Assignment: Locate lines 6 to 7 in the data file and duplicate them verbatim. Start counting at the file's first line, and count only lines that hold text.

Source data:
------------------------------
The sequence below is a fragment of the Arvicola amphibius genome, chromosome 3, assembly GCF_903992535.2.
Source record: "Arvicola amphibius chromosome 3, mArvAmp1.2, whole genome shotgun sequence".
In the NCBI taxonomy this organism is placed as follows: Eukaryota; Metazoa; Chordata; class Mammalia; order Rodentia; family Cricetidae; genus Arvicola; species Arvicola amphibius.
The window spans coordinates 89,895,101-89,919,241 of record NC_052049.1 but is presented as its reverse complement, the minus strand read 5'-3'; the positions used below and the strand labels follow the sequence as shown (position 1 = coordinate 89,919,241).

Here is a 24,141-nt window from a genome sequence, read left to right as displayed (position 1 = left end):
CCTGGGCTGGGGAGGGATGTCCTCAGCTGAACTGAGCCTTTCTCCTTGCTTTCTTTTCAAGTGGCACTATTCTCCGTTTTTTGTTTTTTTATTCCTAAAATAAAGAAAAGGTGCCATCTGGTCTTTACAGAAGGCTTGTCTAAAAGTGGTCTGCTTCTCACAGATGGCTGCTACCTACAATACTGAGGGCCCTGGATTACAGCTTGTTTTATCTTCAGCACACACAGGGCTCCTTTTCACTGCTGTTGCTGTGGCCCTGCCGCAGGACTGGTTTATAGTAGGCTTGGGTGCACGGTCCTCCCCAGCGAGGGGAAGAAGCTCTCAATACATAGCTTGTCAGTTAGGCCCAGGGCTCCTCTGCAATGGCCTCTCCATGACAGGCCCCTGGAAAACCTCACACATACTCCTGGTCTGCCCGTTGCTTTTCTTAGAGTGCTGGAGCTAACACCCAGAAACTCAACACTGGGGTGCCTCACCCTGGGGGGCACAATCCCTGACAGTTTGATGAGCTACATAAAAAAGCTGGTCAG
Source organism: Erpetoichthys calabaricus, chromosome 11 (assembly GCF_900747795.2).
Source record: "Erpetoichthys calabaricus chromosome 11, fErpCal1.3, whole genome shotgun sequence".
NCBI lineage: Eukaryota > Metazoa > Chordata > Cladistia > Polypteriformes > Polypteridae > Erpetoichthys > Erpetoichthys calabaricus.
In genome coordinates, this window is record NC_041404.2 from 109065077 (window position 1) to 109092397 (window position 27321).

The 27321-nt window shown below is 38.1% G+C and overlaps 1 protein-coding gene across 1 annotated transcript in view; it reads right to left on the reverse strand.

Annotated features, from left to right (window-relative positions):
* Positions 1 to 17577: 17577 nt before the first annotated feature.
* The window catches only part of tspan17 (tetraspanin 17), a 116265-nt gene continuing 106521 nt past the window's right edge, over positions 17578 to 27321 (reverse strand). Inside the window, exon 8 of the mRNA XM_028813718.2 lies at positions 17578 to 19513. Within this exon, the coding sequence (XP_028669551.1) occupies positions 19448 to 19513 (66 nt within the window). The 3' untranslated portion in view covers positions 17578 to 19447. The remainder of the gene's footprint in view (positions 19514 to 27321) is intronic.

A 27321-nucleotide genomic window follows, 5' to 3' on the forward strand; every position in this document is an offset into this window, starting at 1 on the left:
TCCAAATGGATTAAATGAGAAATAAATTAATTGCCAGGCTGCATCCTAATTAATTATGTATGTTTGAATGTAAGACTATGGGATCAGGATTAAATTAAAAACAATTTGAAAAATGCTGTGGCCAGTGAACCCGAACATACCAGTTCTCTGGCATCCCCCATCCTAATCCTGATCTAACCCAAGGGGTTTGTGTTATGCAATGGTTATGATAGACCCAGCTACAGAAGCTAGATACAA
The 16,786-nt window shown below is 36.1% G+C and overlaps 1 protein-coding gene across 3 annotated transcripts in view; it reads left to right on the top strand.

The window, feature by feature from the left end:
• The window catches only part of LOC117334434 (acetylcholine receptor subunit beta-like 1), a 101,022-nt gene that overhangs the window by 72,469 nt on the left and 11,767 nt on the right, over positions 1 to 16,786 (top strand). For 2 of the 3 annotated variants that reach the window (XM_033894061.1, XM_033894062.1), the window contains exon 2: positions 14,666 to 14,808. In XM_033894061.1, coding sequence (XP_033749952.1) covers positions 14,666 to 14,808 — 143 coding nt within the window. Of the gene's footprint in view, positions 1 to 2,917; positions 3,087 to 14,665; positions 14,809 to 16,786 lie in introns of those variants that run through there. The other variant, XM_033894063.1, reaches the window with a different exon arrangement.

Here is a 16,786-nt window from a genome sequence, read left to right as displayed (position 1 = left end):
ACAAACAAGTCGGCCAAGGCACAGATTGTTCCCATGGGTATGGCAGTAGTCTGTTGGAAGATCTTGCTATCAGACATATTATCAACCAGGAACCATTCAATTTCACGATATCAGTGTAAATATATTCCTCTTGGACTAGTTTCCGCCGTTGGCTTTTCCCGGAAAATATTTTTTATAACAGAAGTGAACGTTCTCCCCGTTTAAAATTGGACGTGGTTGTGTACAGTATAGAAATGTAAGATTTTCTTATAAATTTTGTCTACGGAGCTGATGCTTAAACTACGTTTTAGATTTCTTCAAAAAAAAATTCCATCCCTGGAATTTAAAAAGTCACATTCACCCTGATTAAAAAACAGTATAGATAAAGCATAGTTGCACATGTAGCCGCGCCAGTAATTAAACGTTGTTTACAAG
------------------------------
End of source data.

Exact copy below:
CCTGGGCTGGGGAGGGATGTCCTCAGCTGAACTGAGCCTTTCTCCTTGCTTTCTTTTCAAGTGGCACTATTCTCCGTTTTTTGTTTTTTTATTCCTAAAATAAAGAAAAGGTGCCATCTGGTCTTTACAGAAGGCTTGTCTAAAAGTGGTCTGCTTCTCACAGATGGCTGCTACCTACAATACTGAGGGCCCTGGATTACAGCTTGTTTTATCTTCAGCACACACAGGGCTCCTTTTCACTGCTGTTGCTGTGGCCCTGCCGCAGGACTGGTTTATAGTAGGCTTGGGTGCACGGTCCTCCCCAGCGAGGGGAAGAAGCTCTCAATACATAGCTTGTCAGTTAGGCCCAGGGCTCCTCTGCAATGGCCTCTCCATGACAGGCCCCTGGAAAACCTCACACATACTCCTGGTCTGCCCGTTGCTTTTCTTAGAGTGCTGGAGCTAACACCCAGAAACTCAACACTGGGGTGCCTCACCCTGGGGGGCACAATCCCTGACAGTTTGATGAGCTACATAAAAAAGCTGGTCAG
Source organism: Erpetoichthys calabaricus, chromosome 11 (assembly GCF_900747795.2).